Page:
Last night Angela and I sat in the audience at Journey Church and watched our youngest daughter Austen walk across the stage and receive her high school graduation diploma from Atlantic Christian Academy. As she walked up to receive her graduating credentials and her gift Bible, a slide show depicted pictures of her from years past. It was a special moment to watch the little girl born in Topeka, Kansas on November 24, 1996 reach a blessed point in her life, and begin a new chapter. In just a flash of time, Angela and I recalled all those moments that led to this moment.
There before a gathering of family and friends, Austen — just as Aubrey three weeks ago — has taken another step in being a part of the American Dream.
After the graduation, we went out for the celebratory dinner. Angela had selected a beautiful Italian restaurant in Lake Worth, Ristorante Rustico Italiano. We entered, all twenty of us, and were personally welcomed by the owner Nino Annuziata. The restaurant reminded me of my first duty assignment in Vicenza, Italy and the small quaint family-run establishments that I loved to frequent. Nino recognized me and I explained to him the occasion, and he took excellent care of our party. The food, well, was just exquisite, la bella cucina. Yep, I got to reminisce and speak Italian with Nino – although I’m a little rusty since 1987.
As we had finished our meal and were awaiting dessert, I had a chance to speak with Nino and learn his story.
Nino had come to America with only $8,000, but he’d heard of a land where dreams can come true. He’d been told of a place where one is rewarded for having an individual indomitable spirit and determination. He’d sought out that beacon of economic liberty and freedom that empowers one to see the results of his or her own investment, ingenuity, and innovation — the essence of entrepreneurship ad exceptionalism. Nino set his feet upon the shores of a country like none other: America.
So with a burning desire in his heart, Nino purchased a building that was once a sandwich shop and transformed it into a beautiful Italian restaurant where he is owner and chef. Nino had found the American dream.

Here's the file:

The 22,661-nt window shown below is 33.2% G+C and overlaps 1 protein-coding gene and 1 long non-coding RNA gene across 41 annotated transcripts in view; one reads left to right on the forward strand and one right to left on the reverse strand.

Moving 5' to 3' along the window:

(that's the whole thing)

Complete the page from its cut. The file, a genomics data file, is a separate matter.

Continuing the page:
However, we spoke about his challenges as a small business owner and how it seems that this land of promise and dreams is becoming a place of nightmares. He pondered why it is that he could come to America with only $8,000 and find such success while now it seems the “new normal” is to sit back and wait for government largesse or the false promises — such as $15 minimum wage, which Nino articulated will have severe and adverse effects on his business and his employees. His options will be to shift the incurred costs to the customer, reduce employee hours, or sadly shut down.
And for those of you who don’t know about South Florida, it gets quiet in the summer, and between May to November many of Nino’s patrons travel back north.
It was a great evening because I watched Austen take a very important step in being able to participate in the American dream. Aubrey watched her sister walk across the graduation stage. Angela and I sat in the audience realizing that we are part of only 25 percent of the black community with two parents in the home. And we ate dinner and shared an evening with someone who is the embodiment of the American dream, Nino Annuziata.
It was indeed a great night, one that made me remember why I’m proud to be an American. And if y’all are in South Florida near Lake Worth, drop by and tell Nino howdy — and eat some good chow!